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Predicting Mandibular Canal Height

Clinician's Brief (Capsule)

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Oral diseases are common in cats, and tooth extraction is the most common procedure performed in feline dentistry. This study sought: 

  • To characterize the mandible height, mandibular canal height, and distance between the interdental alveolar margin and the mandibular canal.
  • To use a patient’s age, weight, and canine tooth width at the free gingival margin level (wCGM), which was easily available during oral examination, to develop a mathematical model to predict the patient’s mandibular canal height.

Client-owned cats (n = 33) were enrolled. Right and left lateral digital skull radiographs were taken, and anatomic measurements of mandibular structures between the third molar distal root and the fourth premolar proximal root were obtained. The authors found a strong correlation between the wCGM obtained during physical examination and the radiographic measurements of the mandible height. This allowed for development of a mathematical model with a high predictive capability and low standard of error for mandibular canal height in cats.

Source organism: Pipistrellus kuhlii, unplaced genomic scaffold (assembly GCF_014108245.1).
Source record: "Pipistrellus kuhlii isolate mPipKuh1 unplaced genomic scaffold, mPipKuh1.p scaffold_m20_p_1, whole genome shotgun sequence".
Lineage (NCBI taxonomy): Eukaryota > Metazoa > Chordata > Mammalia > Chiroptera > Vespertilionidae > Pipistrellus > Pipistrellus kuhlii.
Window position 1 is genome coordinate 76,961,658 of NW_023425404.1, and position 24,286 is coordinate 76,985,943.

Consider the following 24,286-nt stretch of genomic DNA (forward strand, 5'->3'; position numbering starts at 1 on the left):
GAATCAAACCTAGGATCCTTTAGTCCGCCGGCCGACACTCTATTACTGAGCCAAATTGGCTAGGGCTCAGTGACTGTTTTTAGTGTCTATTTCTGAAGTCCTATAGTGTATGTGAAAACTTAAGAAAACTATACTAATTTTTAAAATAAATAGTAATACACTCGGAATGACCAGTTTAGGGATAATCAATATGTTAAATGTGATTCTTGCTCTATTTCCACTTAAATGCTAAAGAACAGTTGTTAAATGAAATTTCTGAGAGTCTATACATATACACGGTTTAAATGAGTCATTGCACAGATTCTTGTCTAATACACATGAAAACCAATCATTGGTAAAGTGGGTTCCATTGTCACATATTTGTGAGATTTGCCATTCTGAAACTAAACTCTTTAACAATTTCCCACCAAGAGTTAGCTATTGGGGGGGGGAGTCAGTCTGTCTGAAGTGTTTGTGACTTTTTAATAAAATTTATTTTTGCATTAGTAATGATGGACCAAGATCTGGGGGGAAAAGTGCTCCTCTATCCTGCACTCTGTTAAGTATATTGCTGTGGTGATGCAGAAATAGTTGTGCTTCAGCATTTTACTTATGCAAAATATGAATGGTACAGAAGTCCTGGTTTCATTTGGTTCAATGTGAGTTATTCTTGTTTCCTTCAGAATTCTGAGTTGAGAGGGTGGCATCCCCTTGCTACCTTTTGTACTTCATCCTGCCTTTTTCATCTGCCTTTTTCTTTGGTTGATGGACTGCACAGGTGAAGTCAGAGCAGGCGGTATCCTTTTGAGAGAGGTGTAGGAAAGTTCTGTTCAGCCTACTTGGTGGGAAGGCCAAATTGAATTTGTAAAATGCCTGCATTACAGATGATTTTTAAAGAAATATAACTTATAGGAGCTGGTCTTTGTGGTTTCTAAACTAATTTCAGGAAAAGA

Clinician's Brief

The authors indicated that this mathematical model provides clinicians with additional information about the relationships between different mandibular structures, thus potentially reducing the risk for iatrogenic lesions during oral surgery. 

Commentary

Cephalometric analysis involves clinically applying the relationship from measurements between various dental and anatomic structures in the head. Whereas cephalometry has many applications in orthodontics and oral surgery in humans, limited information exists in veterinary medicine. These limitations likely exist because of the wide variation in skull shapes among breeds. The conclusions from this study suggested that cephalometric analysis is accurate to determine mandibular canal height in cats. The ability to calculate this dimension may be most clinically useful when assessing the feasibility for placement of fracture fixation devices using screws, pins, or wires while trying to avoid the mandibular canal. Avoiding the mandibular canal is important because iatrogenic damage to the canal contents risks profuse hemorrhage or irreversible damage to the blood supply of vital teeth. On a broader level, the results validated that reliable methods can be discerned to establish, calculate, and predict the location or relationship of important anatomic structures.—Christopher Snyder, DVM, DAVDC

References

For global readers, a calculator to convert laboratory values, dosages, and other measurements to SI units can be found here.

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